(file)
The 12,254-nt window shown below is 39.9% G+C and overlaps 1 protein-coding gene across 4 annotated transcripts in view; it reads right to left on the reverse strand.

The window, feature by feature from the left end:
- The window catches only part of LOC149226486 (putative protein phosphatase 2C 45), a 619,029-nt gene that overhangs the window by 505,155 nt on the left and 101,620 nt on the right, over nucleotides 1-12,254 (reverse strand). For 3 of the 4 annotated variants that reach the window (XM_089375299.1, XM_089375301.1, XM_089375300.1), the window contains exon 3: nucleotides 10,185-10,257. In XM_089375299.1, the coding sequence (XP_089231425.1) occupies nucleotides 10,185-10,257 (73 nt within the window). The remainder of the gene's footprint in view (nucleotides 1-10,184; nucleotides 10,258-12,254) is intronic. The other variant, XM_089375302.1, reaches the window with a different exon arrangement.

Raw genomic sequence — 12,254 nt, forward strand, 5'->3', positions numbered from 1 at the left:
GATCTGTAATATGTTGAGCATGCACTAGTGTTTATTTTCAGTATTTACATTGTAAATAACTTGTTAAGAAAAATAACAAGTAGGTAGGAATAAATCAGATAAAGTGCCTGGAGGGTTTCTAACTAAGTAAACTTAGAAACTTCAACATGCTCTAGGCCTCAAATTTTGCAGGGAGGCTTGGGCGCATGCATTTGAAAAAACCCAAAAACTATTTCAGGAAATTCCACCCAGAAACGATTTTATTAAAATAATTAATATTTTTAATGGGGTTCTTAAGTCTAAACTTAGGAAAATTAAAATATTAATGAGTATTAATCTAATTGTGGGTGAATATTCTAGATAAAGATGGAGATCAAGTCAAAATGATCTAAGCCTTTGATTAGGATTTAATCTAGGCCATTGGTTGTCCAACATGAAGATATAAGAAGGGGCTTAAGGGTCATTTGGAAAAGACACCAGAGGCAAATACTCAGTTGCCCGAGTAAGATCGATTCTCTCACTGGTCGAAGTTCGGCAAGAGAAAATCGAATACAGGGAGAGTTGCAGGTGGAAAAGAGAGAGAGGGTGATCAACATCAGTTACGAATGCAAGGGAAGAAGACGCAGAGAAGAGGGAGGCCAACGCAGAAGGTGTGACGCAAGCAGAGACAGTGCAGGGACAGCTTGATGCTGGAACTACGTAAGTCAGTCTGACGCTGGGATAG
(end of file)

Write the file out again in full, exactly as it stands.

The 12,254-nt window shown below is 39.9% G+C and overlaps 1 protein-coding gene across 4 annotated transcripts in view; it reads right to left on the reverse strand.

The window, feature by feature from the left end:
- The window catches only part of LOC149226486 (putative protein phosphatase 2C 45), a 619,029-nt gene that overhangs the window by 505,155 nt on the left and 101,620 nt on the right, over nucleotides 1-12,254 (reverse strand). For 3 of the 4 annotated variants that reach the window (XM_089375299.1, XM_089375301.1, XM_089375300.1), the window contains exon 3: nucleotides 10,185-10,257. In XM_089375299.1, the coding sequence (XP_089231425.1) occupies nucleotides 10,185-10,257 (73 nt within the window). The remainder of the gene's footprint in view (nucleotides 1-10,184; nucleotides 10,258-12,254) is intronic. The other variant, XM_089375302.1, reaches the window with a different exon arrangement.

Raw genomic sequence — 12,254 nt, forward strand, 5'->3', positions numbered from 1 at the left:
GATCTGTAATATGTTGAGCATGCACTAGTGTTTATTTTCAGTATTTACATTGTAAATAACTTGTTAAGAAAAATAACAAGTAGGTAGGAATAAATCAGATAAAGTGCCTGGAGGGTTTCTAACTAAGTAAACTTAGAAACTTCAACATGCTCTAGGCCTCAAATTTTGCAGGGAGGCTTGGGCGCATGCATTTGAAAAAACCCAAAAACTATTTCAGGAAATTCCACCCAGAAACGATTTTATTAAAATAATTAATATTTTTAATGGGGTTCTTAAGTCTAAACTTAGGAAAATTAAAATATTAATGAGTATTAATCTAATTGTGGGTGAATATTCTAGATAAAGATGGAGATCAAGTCAAAATGATCTAAGCCTTTGATTAGGATTTAATCTAGGCCATTGGTTGTCCAACATGAAGATATAAGAAGGGGCTTAAGGGTCATTTGGAAAAGACACCAGAGGCAAATACTCAGTTGCCCGAGTAAGATCGATTCTCTCACTGGTCGAAGTTCGGCAAGAGAAAATCGAATACAGGGAGAGTTGCAGGTGGAAAAGAGAGAGAGGGTGATCAACATCAGTTACGAATGCAAGGGAAGAAGACGCAGAGAAGAGGGAGGCCAACGCAGAAGGTGTGACGCAAGCAGAGACAGTGCAGGGACAGCTTGATGCTGGAACTACGTAAGTCAGTCTGACGCTGGGATAG